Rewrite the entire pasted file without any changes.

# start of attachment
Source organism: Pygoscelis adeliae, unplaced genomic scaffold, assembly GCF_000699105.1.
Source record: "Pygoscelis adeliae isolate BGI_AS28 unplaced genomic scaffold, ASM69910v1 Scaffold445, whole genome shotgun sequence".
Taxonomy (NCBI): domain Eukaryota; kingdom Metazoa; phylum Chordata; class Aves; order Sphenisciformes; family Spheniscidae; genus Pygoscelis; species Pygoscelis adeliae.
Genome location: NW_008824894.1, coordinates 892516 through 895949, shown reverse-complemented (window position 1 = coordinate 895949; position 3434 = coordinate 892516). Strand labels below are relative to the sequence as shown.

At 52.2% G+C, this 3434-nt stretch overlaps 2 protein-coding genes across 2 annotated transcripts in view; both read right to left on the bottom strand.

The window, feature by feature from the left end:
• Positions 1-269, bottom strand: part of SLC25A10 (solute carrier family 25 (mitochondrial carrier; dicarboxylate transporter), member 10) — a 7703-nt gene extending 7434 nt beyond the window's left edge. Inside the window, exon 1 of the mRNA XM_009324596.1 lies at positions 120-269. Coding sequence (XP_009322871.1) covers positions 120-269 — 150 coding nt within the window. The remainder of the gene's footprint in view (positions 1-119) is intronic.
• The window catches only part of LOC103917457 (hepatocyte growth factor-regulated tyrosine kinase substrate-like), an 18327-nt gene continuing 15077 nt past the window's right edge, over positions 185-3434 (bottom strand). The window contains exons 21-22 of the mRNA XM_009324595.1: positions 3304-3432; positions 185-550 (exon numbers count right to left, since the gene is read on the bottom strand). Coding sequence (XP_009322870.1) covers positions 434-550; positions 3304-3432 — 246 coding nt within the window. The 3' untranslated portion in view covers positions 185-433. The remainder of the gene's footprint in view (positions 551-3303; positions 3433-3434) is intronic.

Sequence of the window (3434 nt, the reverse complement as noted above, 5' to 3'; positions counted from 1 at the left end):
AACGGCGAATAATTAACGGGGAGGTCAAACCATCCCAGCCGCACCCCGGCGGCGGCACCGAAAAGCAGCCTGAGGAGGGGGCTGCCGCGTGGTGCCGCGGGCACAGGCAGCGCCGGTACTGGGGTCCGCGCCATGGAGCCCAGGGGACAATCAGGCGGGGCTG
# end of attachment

Source organism: Pygoscelis adeliae, unplaced genomic scaffold, assembly GCF_000699105.1.
Source record: "Pygoscelis adeliae isolate BGI_AS28 unplaced genomic scaffold, ASM69910v1 Scaffold445, whole genome shotgun sequence".
Taxonomy (NCBI): domain Eukaryota; kingdom Metazoa; phylum Chordata; class Aves; order Sphenisciformes; family Spheniscidae; genus Pygoscelis; species Pygoscelis adeliae.
Genome location: NW_008824894.1, coordinates 892516 through 895949, shown reverse-complemented (window position 1 = coordinate 895949; position 3434 = coordinate 892516). Strand labels below are relative to the sequence as shown.

At 52.2% G+C, this 3434-nt stretch overlaps 2 protein-coding genes across 2 annotated transcripts in view; both read right to left on the bottom strand.

The window, feature by feature from the left end:
• Positions 1-269, bottom strand: part of SLC25A10 (solute carrier family 25 (mitochondrial carrier; dicarboxylate transporter), member 10) — a 7703-nt gene extending 7434 nt beyond the window's left edge. Inside the window, exon 1 of the mRNA XM_009324596.1 lies at positions 120-269. Coding sequence (XP_009322871.1) covers positions 120-269 — 150 coding nt within the window. The remainder of the gene's footprint in view (positions 1-119) is intronic.
• The window catches only part of LOC103917457 (hepatocyte growth factor-regulated tyrosine kinase substrate-like), an 18327-nt gene continuing 15077 nt past the window's right edge, over positions 185-3434 (bottom strand). The window contains exons 21-22 of the mRNA XM_009324595.1: positions 3304-3432; positions 185-550 (exon numbers count right to left, since the gene is read on the bottom strand). Coding sequence (XP_009322870.1) covers positions 434-550; positions 3304-3432 — 246 coding nt within the window. The 3' untranslated portion in view covers positions 185-433. The remainder of the gene's footprint in view (positions 551-3303; positions 3433-3434) is intronic.

Sequence of the window (3434 nt, the reverse complement as noted above, 5' to 3'; positions counted from 1 at the left end):
AACGGCGAATAATTAACGGGGAGGTCAAACCATCCCAGCCGCACCCCGGCGGCGGCACCGAAAAGCAGCCTGAGGAGGGGGCTGCCGCGTGGTGCCGCGGGCACAGGCAGCGCCGGTACTGGGGTCCGCGCCATGGAGCCCAGGGGACAATCAGGCGGGGCTG